Catalyzing Energy Access Among the Ultra-Poor in Malawi

Ther Aung , University of North Carolina at Chapel Hill
Robert Bailis, Stockholm Environment Institute
Thabbie Chilongo, Lilongwe University of Agriculture & Natural Resources
Adrian Ghilardi, Universidad Nacional Autónoma de México
Pamela Jagger, University of Michigan
Charles Jumbe, Lilongwe University of Agriculture & Natural Resources

Energy poverty among the ultra-poor presents a particularly vexing problem due to lack of investment capital in household energy. In Malawi, a novel intervention distributed fuel-efficient stove (FES) to ultra-poor and labour-constrained households. Our research questions are: 1) what is the extent of energy access/poverty among the ultra-poor compared to better-off households; and 2) does use of FES reduce fuelwood consumption and time spent collecting fuelwood and cooking? We implemented a longitudinal non-experimental comparison group design and present analyses from baseline and one midline data collection round. We conducted a difference-in-difference model in the generalized linear model framework. At baseline, we observe statistically significant differences in grid electricity access (4% and 11%) and FES ownership (16% vs. 29%) between ultra-poor and better-off households respectively. The DD estimators were not significantly different between control and treatment groups for fuel use, and time spent cooking or collecting fuelwood.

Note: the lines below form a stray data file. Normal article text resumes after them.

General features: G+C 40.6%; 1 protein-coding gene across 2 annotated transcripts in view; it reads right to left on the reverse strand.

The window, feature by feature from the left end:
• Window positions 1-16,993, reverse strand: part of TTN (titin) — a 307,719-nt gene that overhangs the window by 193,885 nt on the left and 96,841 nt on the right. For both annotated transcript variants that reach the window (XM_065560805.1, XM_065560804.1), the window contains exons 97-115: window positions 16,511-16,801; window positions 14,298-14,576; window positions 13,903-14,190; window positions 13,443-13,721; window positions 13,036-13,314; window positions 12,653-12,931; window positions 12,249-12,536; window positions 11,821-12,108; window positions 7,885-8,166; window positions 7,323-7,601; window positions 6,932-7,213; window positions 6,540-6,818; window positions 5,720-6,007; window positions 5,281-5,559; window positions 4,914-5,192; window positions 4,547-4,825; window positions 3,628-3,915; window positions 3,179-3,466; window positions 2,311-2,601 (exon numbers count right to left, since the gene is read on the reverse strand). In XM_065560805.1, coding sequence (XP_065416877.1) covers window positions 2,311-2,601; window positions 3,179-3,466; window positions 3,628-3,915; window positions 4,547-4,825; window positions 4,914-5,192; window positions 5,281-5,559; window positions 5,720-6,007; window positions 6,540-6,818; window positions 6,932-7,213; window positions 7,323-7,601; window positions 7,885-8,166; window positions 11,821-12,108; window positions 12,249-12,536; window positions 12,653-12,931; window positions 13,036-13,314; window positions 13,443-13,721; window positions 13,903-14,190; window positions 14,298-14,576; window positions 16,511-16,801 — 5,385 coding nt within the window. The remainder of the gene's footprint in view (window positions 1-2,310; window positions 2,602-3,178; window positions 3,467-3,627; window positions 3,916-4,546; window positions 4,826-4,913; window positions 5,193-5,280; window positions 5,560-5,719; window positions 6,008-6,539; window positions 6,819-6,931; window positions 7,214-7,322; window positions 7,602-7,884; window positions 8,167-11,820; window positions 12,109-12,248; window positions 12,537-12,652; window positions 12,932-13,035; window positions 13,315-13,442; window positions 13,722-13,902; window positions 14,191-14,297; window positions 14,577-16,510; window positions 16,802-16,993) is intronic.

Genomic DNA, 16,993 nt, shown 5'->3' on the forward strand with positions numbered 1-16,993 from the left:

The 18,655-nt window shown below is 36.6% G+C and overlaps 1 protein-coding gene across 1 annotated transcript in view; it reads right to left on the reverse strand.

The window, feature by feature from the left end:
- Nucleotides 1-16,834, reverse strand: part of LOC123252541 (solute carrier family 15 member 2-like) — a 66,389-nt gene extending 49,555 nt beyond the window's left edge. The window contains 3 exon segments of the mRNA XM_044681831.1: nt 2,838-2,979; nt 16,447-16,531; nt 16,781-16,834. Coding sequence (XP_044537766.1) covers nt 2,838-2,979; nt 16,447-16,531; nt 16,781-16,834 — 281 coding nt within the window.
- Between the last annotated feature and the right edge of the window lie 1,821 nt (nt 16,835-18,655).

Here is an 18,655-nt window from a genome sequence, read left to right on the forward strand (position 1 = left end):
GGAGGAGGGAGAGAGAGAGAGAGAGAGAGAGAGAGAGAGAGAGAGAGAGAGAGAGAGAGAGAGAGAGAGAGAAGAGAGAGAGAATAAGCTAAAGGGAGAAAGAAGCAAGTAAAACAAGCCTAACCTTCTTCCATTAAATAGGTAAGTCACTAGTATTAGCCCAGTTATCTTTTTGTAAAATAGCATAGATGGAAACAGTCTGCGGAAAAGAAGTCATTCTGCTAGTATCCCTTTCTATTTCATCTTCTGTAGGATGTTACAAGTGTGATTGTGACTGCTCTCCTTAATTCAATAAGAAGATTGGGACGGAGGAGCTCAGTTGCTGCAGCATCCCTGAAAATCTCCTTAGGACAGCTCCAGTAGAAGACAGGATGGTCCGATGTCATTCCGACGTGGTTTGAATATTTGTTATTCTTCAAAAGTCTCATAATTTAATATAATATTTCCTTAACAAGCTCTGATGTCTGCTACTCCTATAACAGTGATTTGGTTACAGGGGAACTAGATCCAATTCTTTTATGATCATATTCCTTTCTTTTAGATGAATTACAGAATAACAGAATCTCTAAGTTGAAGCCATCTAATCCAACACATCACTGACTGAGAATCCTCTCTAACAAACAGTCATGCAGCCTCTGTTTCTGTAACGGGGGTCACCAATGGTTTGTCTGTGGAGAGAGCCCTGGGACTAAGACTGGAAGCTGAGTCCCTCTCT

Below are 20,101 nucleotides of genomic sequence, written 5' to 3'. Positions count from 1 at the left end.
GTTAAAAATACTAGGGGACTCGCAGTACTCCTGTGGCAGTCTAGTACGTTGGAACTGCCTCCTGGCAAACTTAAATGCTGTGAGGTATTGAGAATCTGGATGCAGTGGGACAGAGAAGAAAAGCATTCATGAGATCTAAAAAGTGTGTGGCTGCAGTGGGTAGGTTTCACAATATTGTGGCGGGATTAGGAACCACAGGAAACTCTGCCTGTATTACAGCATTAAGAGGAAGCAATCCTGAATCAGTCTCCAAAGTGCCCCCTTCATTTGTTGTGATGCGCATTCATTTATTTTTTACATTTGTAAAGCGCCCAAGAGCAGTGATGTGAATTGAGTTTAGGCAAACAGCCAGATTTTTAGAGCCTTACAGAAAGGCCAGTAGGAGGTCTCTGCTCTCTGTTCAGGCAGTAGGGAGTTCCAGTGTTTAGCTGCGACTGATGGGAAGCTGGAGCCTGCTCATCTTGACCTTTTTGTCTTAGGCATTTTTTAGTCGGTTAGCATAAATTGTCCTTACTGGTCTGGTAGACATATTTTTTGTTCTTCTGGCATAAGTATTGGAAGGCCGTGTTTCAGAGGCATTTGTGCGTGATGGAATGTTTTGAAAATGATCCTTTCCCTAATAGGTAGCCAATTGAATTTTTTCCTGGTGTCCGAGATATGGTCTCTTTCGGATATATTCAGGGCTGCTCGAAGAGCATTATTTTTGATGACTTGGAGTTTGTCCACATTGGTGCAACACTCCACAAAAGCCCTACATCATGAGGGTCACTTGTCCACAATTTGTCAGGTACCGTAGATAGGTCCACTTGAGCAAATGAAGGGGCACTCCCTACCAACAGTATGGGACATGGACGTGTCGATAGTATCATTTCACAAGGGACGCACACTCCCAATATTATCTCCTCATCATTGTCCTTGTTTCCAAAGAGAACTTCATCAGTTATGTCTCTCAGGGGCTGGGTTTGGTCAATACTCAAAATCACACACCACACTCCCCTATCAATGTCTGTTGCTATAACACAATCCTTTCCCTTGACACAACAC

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 Presented in Session 121. Population Processes, the Environment, and Energy